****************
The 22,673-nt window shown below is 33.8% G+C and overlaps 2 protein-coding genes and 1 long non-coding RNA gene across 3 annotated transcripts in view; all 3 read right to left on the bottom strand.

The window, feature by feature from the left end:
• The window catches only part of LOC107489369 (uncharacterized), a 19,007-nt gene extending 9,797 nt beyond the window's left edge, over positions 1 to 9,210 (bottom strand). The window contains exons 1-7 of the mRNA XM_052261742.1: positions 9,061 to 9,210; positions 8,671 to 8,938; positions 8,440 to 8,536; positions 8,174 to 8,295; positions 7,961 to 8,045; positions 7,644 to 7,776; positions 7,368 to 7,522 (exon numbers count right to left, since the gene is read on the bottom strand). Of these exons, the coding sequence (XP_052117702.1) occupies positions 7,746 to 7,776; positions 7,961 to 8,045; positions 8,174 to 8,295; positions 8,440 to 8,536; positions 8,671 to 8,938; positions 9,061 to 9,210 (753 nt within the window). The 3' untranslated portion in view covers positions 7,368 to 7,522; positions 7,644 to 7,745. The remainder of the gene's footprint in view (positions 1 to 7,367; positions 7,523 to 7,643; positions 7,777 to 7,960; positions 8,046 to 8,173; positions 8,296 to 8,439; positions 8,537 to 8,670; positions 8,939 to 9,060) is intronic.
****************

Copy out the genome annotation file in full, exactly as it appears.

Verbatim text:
The 22,673-nt window shown below is 33.8% G+C and overlaps 2 protein-coding genes and 1 long non-coding RNA gene across 3 annotated transcripts in view; all 3 read right to left on the bottom strand.

The window, feature by feature from the left end:
• The window catches only part of LOC107489369 (uncharacterized), a 19,007-nt gene extending 9,797 nt beyond the window's left edge, over positions 1 to 9,210 (bottom strand). The window contains exons 1-7 of the mRNA XM_052261742.1: positions 9,061 to 9,210; positions 8,671 to 8,938; positions 8,440 to 8,536; positions 8,174 to 8,295; positions 7,961 to 8,045; positions 7,644 to 7,776; positions 7,368 to 7,522 (exon numbers count right to left, since the gene is read on the bottom strand). Of these exons, the coding sequence (XP_052117702.1) occupies positions 7,746 to 7,776; positions 7,961 to 8,045; positions 8,174 to 8,295; positions 8,440 to 8,536; positions 8,671 to 8,938; positions 9,061 to 9,210 (753 nt within the window). The 3' untranslated portion in view covers positions 7,368 to 7,522; positions 7,644 to 7,745. The remainder of the gene's footprint in view (positions 1 to 7,367; positions 7,523 to 7,643; positions 7,777 to 7,960; positions 8,046 to 8,173; positions 8,296 to 8,439; positions 8,537 to 8,670; positions 8,939 to 9,060) is intronic.